On Russian troops in Ukraine, honesty is not everyone’s best policy
bssb.be – reuters.com
(Reuters) – The Ukraine conflict has evoked many memories of the Cold War, including a footloose attitude to the truth. But even as Russia’s denials of involvement stretch credibility to breaking point, for some they remain a convenient fiction.
Russian President Vladimir Putin is chief among them; denying a Russian role will keep his domestic audience in ignorance of a war they don’t want – especially useful if the battle goes badly.
But there are also some European powers, including Germany and France, who despite being on the opposite side of the crisis share Putin’s desire not to paint it as an out-and-out war between Russia and Ukraine.
For them, stating unequivocally that Russia has attacked Ukraine would force them to impose more costly sanctions, and could block the path to a truce with Russia they hope will resolve the crisis.
Some say the evidence of Russian involvement has built to a point where it now strains credibility to assert that Russia’s military is not helping the rebels in eastern Ukraine.
That is especially so after the past 72 hours when, according to Kiev, Russia has pushed in troops and hardware to avoid a collapse of its pro-Moscow separatist allies.
“The mask is coming off,” said Samantha Power, the U.S. ambassador to the United Nations. “In these acts, these recent acts, we see Russia’s actions for what they are: a deliberate effort to support, and now fight alongside, illegal separatists in another sovereign country.”
TRAUMA OF WAR
Russia continues to deny that its troops or military equipment have attacked Ukraine. The defense ministry dismissed the assertions as a “canard” invented by foreigners.
The same poll showed the majority of Russians receive their information on the conflict from television — which is almost entirely state-controlled and makes no mention of Russian troops fighting in Ukraine — and that 73 percent believe the information they get from the media is reliable.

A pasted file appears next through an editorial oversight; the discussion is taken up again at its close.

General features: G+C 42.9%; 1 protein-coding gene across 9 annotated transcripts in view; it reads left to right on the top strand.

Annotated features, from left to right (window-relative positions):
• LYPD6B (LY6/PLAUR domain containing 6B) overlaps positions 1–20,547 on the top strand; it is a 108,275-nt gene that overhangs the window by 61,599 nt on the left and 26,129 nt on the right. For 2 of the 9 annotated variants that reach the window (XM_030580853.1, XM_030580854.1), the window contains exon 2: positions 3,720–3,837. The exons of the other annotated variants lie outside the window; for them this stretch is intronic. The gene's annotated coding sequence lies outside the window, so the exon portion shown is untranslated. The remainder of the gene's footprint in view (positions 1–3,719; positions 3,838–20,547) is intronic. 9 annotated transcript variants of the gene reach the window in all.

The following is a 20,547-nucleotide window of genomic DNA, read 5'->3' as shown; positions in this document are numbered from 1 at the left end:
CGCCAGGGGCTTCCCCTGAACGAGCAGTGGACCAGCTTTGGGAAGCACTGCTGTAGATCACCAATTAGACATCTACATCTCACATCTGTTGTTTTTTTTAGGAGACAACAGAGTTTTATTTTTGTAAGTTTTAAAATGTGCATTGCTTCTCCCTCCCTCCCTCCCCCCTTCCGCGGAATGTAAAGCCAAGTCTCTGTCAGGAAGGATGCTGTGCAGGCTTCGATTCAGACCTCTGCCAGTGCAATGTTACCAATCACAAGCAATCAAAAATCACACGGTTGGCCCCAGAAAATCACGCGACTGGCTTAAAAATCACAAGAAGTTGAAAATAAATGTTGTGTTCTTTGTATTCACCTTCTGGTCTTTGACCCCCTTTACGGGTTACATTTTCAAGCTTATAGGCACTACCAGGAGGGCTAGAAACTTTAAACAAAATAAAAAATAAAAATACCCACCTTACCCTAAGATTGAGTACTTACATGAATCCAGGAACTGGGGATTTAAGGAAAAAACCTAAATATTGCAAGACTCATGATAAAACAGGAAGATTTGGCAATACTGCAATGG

Putin only acknowledged that Russian troops had occupied Ukraine’s Crimea Peninsula earlier this year after it became clear Kiev would not fight back against Moscow’s annexation.
“Nobody judges the winners,” said Dmitry Oreshkin, a political analyst who is often critical of Putin.
Eastern Ukraine, in contrast, will be a tough fight, with the outcome uncertain.
If the Kremlin were to let the broader Russian public know its soldiers were fighting in Ukraine, that could unearth traumatic memories of past conflicts.
“If it’s an all-out war against Ukraine, people’s minds would turn around much more quickly,” said Oreshkin. “That would be dangerous for Putin.”
Acknowledging that Russia is involved would also undermine the Kremlin’s efforts to make Kiev recognize the separatists as a legitimate domestic phenomenon that must be accommodated in an eventual political settlement.
While the United States, the leadership of the NATO military alliance, and more hawkish European countries such as Britain and Poland say unequivocally that Russian troops are fighting in Ukraine, some European leaders have been more cautious.
French President Francois Hollande said that for Russian troops to have entered Ukrainian territory would be “intolerable and unacceptable”, but added the qualification that this had not yet been proven to be true.
German Chancellor Angela Merkel referred to “reports of an increased presence of Russian soldiers” in Ukraine, without saying that they were on the ground there.
According to one senior European diplomat, Berlin believes that, at some point in the future, a deal can be brokered with Russia and so does not want to take steps that would unnecessarily antagonize it.
In the case of France, accusing Moscow of invading Ukraine could jeopardize a deal to sell a Mistral warship to the Russian navy, which in turn could have an effect on future defense contracts with other customers, according to Francois Heisbourg, chairman of the International Institute for Strategic Studies in Paris.
“Of the major countries, I assume France would be the last one to state the obvious,” said Heisbourg.
“They have a stake in denying this for as long as they can and only changing their mind when the evidence is completely unambiguous. Don’t expect the French to signal the beginning of the stampede.”
If Russia openly waged war on Ukraine, it would be harder for European states such as France and Germany to maintain their nuanced line on Russia, and make tougher European Union sanctions inevitable.
This factor, along with the domestic risks, gives Putin an additional reason to maintain his line that Russian troops are not fighting in Ukraine.
Foto: jean-claude-juncker, President-elect of the European Commission